“I don’t think I can do this,” I panted.
I clung to the side of the bouldering wall and surveyed the angled surface in front of me. Alarmed at the lack of hand- and footholds, I teetered at the top. It didn’t matter how high I was in the air, without a harness or safety ropes; it might as well have been 500 feet. I had to somehow hoist myself up and over the edge of the wall.
I was frozen. Stuck. Fingers and toes quivering, gripping the plastic nubs.
“Mom,” my 12-year-old son said. He had already made it to the top and waited on a slope, legs tucked underneath, calm. Watching me.
I peeled my eyes from the wall’s surface, willing handholds to appear through the force of my desire. I looked up at him, and he met my eyes with full confidence and said, “Just believe in yourself.”
An Unexpected Adventure
I had never been bouldering before. In fact, I had never heard of it until a couple of months prior, when I bought a Groupon deal for two people at a local bouldering gym.
I was so proud of myself as to be smug. As the mom of a preteen and full-fledged teenager, it can be difficult to spend quality time with my boys. To get them out of their rooms and away from their screens. To find out what we have in common. To keep our relationships flourishing as they grow into independent and confident young men.
When I found this special deal at the gym full of rock walls, I crowed with delight, for here was an activity that my youngest son and I could do together.
“Wait, is it bouldering or rock climbing?” he asked when I announced our latest adventure.
“Um, bouldering,” I said. “Why?”
“Bouldering is climbing up rock walls with no harnesses or other equipment,” he said.
“What? How is that a thing?” I exclaimed. “I thought we were rock climbing! Like with helmets and ropes and shouting ‘on belay’!”
“Nope.” He chuckled. “I can’t believe you’re going bouldering.”
“Why, are you afraid that I will be better at it than you?” I asked.
“No, I’m afraid you’re going to hurt yourself.”
This is a fair assessment. I’m in my early forties, which is not necessarily prime bouldering age. I am not known for my physical prowess or grace. I once sprained my ankle stepping out of a van at a trailhead. Before the hike even started.
So it was no surprise to me that I found myself 25 feet in the air, precariously balanced on hard, ribbed plastic (that’s what she said), with no idea how to either move up or down.
A Frozen Moment
“Just believe in yourself,” he said.
You know those moments that freeze in your memory? That even without a corresponding scent or song or word, simply appear in perfect clarity?
If I call up that moment and face it head on, it starts to fade; but if I look out of the corner of my eye, I can see every chalk-covered, dusty primary color of the footholds against the dark gray surface of the wall. The relaxed posture of my son, leaning to one side, legs tucked underneath, one hand supporting his weight, his fingers splayed. His long, shoulder-length hair, the same color and texture as mine when I was his age. The calm eyes, the same color and shape of my own, considering me behind the lenses of his glasses, like I had worn since I was in second grade.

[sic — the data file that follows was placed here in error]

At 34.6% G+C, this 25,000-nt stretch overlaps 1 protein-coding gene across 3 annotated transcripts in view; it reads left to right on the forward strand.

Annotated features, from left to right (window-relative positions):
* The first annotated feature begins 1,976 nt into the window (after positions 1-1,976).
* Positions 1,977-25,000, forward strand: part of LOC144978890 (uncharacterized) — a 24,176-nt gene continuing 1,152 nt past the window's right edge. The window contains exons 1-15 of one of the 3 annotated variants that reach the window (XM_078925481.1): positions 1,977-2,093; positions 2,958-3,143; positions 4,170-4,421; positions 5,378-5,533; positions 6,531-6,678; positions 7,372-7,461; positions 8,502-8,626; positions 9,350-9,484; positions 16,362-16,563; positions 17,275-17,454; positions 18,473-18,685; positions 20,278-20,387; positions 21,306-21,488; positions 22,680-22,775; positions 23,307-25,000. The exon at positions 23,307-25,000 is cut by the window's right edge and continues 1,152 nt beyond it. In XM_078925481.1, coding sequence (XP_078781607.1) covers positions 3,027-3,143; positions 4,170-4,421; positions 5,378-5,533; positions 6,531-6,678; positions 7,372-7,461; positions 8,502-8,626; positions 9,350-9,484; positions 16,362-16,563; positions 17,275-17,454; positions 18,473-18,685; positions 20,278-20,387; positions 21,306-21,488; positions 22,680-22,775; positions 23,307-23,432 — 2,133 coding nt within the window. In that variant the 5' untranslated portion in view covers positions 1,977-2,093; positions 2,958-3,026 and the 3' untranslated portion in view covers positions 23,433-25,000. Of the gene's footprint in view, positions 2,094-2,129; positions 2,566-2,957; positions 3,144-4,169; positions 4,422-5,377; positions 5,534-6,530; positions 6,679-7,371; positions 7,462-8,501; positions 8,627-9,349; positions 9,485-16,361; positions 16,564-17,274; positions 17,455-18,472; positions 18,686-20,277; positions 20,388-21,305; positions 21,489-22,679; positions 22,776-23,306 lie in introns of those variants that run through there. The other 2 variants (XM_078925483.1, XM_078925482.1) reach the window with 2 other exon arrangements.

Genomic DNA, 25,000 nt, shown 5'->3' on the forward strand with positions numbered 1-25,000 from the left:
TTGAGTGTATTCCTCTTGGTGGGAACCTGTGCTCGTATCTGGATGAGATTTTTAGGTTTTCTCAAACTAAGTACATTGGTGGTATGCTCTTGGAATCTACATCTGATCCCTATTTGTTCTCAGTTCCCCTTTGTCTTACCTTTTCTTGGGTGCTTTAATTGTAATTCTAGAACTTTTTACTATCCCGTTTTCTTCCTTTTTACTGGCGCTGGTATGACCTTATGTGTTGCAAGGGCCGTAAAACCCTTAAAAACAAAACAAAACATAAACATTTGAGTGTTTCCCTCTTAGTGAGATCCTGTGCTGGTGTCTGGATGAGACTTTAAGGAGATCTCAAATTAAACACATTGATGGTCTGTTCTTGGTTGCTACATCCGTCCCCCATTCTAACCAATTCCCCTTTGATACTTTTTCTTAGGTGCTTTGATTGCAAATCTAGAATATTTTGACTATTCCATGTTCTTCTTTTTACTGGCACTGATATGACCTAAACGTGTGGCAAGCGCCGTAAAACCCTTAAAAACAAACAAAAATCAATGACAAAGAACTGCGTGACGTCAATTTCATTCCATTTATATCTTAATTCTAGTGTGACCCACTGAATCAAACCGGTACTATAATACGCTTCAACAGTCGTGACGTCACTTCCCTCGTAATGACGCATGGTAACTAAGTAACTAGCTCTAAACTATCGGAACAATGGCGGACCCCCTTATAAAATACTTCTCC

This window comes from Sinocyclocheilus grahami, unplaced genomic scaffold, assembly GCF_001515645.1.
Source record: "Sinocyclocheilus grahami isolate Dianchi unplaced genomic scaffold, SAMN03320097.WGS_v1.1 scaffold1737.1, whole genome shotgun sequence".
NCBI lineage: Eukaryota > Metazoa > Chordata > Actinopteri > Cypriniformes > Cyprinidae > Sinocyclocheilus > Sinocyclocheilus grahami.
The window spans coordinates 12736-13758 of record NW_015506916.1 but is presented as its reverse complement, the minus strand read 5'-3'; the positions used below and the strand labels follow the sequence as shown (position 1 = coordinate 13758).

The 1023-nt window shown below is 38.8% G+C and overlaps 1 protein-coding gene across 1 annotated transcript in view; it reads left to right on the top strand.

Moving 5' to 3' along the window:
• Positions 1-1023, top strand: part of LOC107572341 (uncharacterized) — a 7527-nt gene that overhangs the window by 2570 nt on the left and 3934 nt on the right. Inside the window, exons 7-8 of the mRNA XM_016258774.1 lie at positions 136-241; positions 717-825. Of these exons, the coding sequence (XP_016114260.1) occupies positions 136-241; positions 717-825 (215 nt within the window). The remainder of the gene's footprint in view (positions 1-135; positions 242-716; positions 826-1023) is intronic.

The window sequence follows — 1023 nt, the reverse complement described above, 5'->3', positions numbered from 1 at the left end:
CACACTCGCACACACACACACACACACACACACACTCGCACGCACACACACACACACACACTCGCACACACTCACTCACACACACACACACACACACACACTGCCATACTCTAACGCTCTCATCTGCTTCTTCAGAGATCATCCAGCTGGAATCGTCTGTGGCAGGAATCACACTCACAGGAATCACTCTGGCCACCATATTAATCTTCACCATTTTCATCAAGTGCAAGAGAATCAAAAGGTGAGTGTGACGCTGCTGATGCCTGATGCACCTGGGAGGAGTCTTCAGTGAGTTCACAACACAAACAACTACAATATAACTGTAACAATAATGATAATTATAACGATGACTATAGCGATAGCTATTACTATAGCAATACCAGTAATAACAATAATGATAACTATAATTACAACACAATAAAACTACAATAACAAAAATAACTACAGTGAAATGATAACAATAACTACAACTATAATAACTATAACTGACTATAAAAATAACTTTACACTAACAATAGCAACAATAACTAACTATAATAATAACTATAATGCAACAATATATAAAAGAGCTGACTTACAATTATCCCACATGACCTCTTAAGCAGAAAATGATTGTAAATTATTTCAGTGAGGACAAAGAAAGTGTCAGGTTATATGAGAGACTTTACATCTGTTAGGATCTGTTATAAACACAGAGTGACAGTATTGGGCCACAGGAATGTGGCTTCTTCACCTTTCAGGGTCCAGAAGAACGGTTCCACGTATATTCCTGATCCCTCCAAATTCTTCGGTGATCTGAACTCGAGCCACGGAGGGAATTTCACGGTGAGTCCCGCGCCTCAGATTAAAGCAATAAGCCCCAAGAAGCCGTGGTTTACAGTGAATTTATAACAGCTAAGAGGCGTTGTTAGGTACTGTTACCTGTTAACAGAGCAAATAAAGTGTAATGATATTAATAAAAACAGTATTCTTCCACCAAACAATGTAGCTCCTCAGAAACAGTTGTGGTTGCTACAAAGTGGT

It was like looking into a reflection of my face when I was 12 years old. The girl that I used to be lived in a home full of alcoholism and child abuse. She hid in her room and read stacks of books and shrank so much as to be invisible. She didn’t climb walls and have adventures and believe in herself.
Just believe in yourself.
What I Like to Believe
It wasn’t that he said the words at all – which was startling enough – it was his tone. Complete confidence that I could do such a thing. Tinged with surprise that I hadn’t already thought to do it. The sheer obviousness of the idea.
I like to think that he learned this idea, these words, from me – at least in part. I’m a strong believer that it takes a village to raise a child. Sometimes that village includes take-out and Netflix. But I like to believe that his words weren’t by chance, something he saw on an episode of Spongebob or read off the side of a tube of Gogurt.
I like to believe that I’ve shown him what these words mean. That in his 12 years with me, he has seen me, time and time again, plant my feet and ready my hands and gird my loins for whatever challenges I faced.
Just believe in yourself.
What choice did I have now? To climb back down? In the space of a few seconds, my son had challenged what I believed about myself. That I am strong and determined. That I never give up.
So I Did
I looked up at him. I made a decision. I felt the certainty and determination and focus gather in my core. I planted my feet and gripped those plastic nubs and focused all my fear and strength into the center of who I am.
I pushed and pulled myself over the top, scrambling and clawing and even grunting, without grace over the sloped surface.
Lying on my back for a moment, feeling my heart racing, I took a deep breath. Then another. When I got up and headed for the stairs to go back down and start climbing again, my son greeted me with a hug.
I did it for the 12-year-old girl I was and still am, and for my 12-year-old son, who never doubted for a moment that I could not only believe in myself, but knew that I would plant my feet and hands, steady and strong, and push myself over the top of a wall.